The State Senate is back in session and Roy Ashburn is continuing his campaign to deny his constituents cheap, sustainable transportation by trying to kill the HSR bonds:
Sen. Roy Ashburn, R-Bakersfield, lost his bid Monday to delay the vote now scheduled for Nov. 4 on a bond to help start building a high- speed railroad in California.
The Assembly Transportation Committee turned down Senate Bill 298, which would have pushed the $9.95 billion bond to the 2010 ballot.
Ashburn, who represents most of Tulare County, said he's a supporter of high-speed rail but opposes a bond vote this fall because there isn't adequate information available on such issues as expected use, fares, routes and energy use for the proposed train that would travel through the San Joaquin Valley.
Despite this rejection, the Bakersfield Californian reports he's going to keep trying anyway:
An Assembly committee rejected a bill by Sen. Roy Ashburn, R-Bakersfield, to postpone the measure until 2010. However, Ashburn said he’ll try again later this week, when a fiscal oversight bill to be attached to the bond comes before the Senate for a vote....
Ashburn said he supports high-speed rail but the project is too expensive to approve without firm commitments for the rest of the funding. He also feels a September due date for the California High-Speed Rail Authority to produce an updated business plan isn’t enough time for voters to thoroughly assess the project.
“It’s a last-minute, last-ditch effort to put something together and rush it to the ballot,” Ashburn said. “For those of us that are truly supportive of high-speed rail, let’s take it off the ballot, give it time and work on these things.”
I don't believe Ashburn on this for a minute. He is being deliberately disingenuous, and the only thing that is last-minute, last-ditch about this is Ashburn's objections.
Let's think about this for a moment. Ashburn isn't a random voter, he is a two-term State Senator. If he felt there were problems with the Authority's business plan and funding, why didn't he raise these objections sooner? Why didn't he push for an updated business plan earlier? He must know that it's simply not possible for a thorough and complete update to be done sooner than September. And had AB 3034 been approved three weeks ago, the Authority would already be working on the plan.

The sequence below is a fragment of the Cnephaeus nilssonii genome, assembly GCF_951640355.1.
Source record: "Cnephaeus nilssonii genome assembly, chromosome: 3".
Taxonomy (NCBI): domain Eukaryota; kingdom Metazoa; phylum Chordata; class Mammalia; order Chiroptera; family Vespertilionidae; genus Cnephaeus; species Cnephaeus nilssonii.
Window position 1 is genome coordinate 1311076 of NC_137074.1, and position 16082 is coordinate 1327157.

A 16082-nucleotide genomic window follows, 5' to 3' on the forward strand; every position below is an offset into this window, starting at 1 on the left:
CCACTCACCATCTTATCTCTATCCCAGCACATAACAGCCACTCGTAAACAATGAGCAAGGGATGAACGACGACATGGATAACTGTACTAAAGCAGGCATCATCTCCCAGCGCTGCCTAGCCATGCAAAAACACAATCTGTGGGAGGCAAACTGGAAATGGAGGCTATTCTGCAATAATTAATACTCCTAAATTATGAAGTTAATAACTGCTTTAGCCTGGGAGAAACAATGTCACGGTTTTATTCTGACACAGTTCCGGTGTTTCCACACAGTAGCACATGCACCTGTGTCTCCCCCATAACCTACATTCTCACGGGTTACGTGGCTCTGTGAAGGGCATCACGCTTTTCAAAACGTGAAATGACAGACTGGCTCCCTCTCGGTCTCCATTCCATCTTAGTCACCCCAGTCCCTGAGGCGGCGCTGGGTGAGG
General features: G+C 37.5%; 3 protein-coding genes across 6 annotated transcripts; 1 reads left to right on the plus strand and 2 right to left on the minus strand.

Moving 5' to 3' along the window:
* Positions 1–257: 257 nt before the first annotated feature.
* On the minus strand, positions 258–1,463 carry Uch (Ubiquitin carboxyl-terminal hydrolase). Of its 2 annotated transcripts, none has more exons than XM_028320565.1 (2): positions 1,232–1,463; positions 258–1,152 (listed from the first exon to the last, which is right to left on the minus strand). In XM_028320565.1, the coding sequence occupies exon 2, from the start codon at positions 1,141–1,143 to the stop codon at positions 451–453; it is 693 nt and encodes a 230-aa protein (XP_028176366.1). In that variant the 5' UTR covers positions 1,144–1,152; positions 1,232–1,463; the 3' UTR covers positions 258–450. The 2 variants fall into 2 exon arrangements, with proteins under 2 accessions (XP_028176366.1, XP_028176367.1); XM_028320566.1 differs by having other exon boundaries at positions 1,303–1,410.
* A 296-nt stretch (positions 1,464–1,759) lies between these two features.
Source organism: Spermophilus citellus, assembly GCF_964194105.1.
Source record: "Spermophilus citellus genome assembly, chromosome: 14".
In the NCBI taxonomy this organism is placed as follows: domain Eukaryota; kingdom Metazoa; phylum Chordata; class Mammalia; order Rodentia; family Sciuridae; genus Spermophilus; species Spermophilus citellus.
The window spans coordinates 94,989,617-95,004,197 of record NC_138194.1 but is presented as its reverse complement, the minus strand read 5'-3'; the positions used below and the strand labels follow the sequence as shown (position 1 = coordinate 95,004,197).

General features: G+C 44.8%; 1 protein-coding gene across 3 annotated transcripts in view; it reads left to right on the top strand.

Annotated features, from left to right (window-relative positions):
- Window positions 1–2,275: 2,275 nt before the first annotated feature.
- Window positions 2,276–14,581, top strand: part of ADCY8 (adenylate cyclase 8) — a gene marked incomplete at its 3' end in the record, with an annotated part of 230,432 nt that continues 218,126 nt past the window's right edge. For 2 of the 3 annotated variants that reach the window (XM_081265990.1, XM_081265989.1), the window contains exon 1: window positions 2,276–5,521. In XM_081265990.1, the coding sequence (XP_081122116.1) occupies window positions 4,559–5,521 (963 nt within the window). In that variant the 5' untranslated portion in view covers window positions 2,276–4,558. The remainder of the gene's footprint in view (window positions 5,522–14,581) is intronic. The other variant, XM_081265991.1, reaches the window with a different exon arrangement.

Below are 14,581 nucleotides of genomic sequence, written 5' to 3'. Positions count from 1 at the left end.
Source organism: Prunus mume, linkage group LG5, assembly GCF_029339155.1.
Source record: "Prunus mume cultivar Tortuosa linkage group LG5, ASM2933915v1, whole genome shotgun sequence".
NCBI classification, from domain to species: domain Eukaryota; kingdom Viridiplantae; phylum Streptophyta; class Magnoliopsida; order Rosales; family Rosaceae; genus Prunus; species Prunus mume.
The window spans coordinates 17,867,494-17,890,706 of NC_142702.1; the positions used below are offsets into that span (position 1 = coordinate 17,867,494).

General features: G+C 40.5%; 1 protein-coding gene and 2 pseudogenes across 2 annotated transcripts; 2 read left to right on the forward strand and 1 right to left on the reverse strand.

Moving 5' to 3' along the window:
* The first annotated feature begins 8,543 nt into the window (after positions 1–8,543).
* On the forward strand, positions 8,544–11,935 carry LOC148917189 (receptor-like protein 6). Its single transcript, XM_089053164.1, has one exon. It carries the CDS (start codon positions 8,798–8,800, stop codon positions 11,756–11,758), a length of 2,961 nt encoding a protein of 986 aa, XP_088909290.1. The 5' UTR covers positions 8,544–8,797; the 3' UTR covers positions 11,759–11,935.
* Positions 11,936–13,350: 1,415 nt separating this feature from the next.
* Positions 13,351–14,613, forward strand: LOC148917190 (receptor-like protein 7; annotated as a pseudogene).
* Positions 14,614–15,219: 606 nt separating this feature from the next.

As he must know, private enterprise and Congress are not going to commit funds to a project that California hasn't already committed itself to building. Not only does someone have to make the first step, but that "someone" can only be the state of California. It would have helped if our Congressional delegation, especially our two Senators, had been more proactive about securing at least a small amount of federal funding - perhaps $45 million for an HSR study, the same amount LA-Vegas maglev got - to show that Congress plans to support this. And private enterprise absolutely will not commit until the public sector has done so, as they explained to the Authority in June.
Ashburn's 11th hour objections are irresponsible. As a public servant he ought to have raised these concerns earlier in the year, instead of holding up the very bill that would address his concerns.
But more significantly, Ashburn is using this fear, uncertainty, and doubt strategy to try and kill the project outright. If he merely wanted an improved bond measure, he would have spoken up sooner. Instead he's using these last-minute objections to block AB 3034 - he already delayed past the deadline to alter Prop 1 - in hopes that either the bond will be pulled or the public will turn against a plan he's labeled as inadequate.
Even a delay is not a financially sound move, as Sen. Dean Florez explained to the Bakersfield Californian:
“Every year we put off moving forward with this ... we not only watch the overall cost of the project rise,” he said, “but we run the risk of losing investors who are unsure of our commitment to making high-speed rail a reality.”
We've already delayed this vote twice. It's time we let the voters of California have their say. Especially those in Bakersfield, in Ashburn's district, who desperately need a non-oil based affordable method to travel around their own state.